Thus, trademark popularity is of great importance in the aforementioned review cases. We believe that the principle of confusing is used to judge two trademarks to whether they constitute similar trademarks in similar designated goods/services. If the applying trademark and the cited trademark are with identical composing elements but indifferent sub-classes, the confusion would have arisen among the public when the cited trademark obtained certain popularity before the application date of the opposed trademark or the disputed trademark.
As such, the aforementioned two trademarks would be deemed as similar trademarks in similar goods/services to safeguard the interests of the prior trademark owners and relevant consumers. In practice, we reckon that the higher importance the examiners attach to trademark popularity, the wider judging standards they will have to similar trademarks or similar goods/services.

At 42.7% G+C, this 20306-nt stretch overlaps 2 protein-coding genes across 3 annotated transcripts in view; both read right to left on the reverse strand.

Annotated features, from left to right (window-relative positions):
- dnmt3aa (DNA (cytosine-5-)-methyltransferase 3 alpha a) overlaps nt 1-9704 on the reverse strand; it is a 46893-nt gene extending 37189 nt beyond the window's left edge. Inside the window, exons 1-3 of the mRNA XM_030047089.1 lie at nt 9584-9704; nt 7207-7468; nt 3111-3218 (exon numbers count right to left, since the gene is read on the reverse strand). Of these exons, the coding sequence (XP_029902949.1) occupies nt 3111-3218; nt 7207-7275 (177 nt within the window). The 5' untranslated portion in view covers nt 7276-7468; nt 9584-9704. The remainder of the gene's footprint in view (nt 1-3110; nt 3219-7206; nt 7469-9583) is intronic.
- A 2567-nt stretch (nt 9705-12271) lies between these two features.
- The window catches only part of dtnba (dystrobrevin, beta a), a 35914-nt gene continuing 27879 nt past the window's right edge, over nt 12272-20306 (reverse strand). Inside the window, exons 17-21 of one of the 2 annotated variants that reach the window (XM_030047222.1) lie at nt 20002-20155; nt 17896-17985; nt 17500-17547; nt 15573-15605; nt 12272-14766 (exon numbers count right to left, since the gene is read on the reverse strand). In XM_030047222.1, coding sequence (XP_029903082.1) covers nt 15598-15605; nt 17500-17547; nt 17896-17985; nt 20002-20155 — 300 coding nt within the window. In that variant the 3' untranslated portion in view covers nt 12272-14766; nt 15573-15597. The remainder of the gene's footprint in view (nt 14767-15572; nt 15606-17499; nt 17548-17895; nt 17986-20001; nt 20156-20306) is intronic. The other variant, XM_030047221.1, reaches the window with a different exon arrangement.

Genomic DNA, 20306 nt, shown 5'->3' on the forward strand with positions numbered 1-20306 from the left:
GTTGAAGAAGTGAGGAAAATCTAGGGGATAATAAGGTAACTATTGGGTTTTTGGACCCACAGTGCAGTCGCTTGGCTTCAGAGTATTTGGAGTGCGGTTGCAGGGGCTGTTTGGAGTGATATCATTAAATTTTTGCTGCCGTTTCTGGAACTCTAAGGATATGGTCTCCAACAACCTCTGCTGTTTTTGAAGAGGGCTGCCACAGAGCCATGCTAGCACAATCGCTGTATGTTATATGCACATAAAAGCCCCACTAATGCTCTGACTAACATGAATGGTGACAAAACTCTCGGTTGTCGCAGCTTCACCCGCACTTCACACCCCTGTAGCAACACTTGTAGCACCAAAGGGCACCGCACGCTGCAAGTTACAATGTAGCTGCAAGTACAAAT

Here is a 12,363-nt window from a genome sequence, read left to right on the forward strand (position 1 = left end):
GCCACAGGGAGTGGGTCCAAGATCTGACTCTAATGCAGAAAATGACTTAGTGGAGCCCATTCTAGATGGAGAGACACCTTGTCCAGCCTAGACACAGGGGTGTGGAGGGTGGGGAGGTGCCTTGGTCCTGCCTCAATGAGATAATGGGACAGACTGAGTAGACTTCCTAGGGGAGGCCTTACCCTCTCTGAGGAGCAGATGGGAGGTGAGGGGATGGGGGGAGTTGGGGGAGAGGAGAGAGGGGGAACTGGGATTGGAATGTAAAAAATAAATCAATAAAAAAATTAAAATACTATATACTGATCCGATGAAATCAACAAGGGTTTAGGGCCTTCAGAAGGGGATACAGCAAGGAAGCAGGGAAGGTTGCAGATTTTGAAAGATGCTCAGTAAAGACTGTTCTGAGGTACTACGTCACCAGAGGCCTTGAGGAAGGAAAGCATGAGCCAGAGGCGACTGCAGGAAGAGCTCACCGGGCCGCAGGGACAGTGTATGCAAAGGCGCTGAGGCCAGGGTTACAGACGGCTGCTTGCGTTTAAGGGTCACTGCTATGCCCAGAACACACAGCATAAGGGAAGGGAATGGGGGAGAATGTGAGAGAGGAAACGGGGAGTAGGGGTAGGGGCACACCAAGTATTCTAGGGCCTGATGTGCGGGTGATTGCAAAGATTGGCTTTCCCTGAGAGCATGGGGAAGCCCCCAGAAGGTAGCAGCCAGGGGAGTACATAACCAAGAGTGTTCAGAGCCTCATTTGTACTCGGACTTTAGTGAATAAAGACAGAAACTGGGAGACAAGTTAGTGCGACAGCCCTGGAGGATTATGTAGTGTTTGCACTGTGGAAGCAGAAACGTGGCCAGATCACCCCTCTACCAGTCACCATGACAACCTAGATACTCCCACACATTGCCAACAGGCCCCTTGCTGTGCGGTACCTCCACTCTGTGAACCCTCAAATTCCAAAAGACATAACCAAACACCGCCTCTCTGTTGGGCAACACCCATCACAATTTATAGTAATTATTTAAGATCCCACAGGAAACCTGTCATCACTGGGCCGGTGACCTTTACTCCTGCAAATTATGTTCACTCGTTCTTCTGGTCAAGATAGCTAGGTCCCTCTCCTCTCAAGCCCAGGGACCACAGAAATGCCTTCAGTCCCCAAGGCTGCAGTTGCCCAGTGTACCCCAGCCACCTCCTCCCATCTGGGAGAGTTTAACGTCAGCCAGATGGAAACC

Article 10, The following signs may not be used as trademarks:
…(7) A sign which is deceptive and easily misleads the public regarding the quality or source of goods…
Article 11, The following signs may not be registered as trademarks:
A sign only bearing the generic name, design, or model of the goods.
A sign only directly indicating the quality, main raw materials, functions, uses, weight, quantity, or other features of goods.
Other signs lacking distinctiveness.
If a sign listed in the preceding paragraph has obtained distinctiveness through use and can be easily identified, it may be registered as a trademark.
Article 32, No application for trademark registration may infringe upon the existing prior rights of others, and bad-faith registration by illicit means of a trademark with certain popularity already used by another party shall be prohibited.
Article 44, Where a registered trademark violates Article 4, Article 10, Article 11, Article 12, or paragraph 4 of article 19 of this Law, or its registration was acquired by fraud or any other illicit means, the Trademark Office shall declare invalidation of the registered trademark, and any other organization or individual may petition the trademark Appeal Board to declare invalidation of the registered trademark.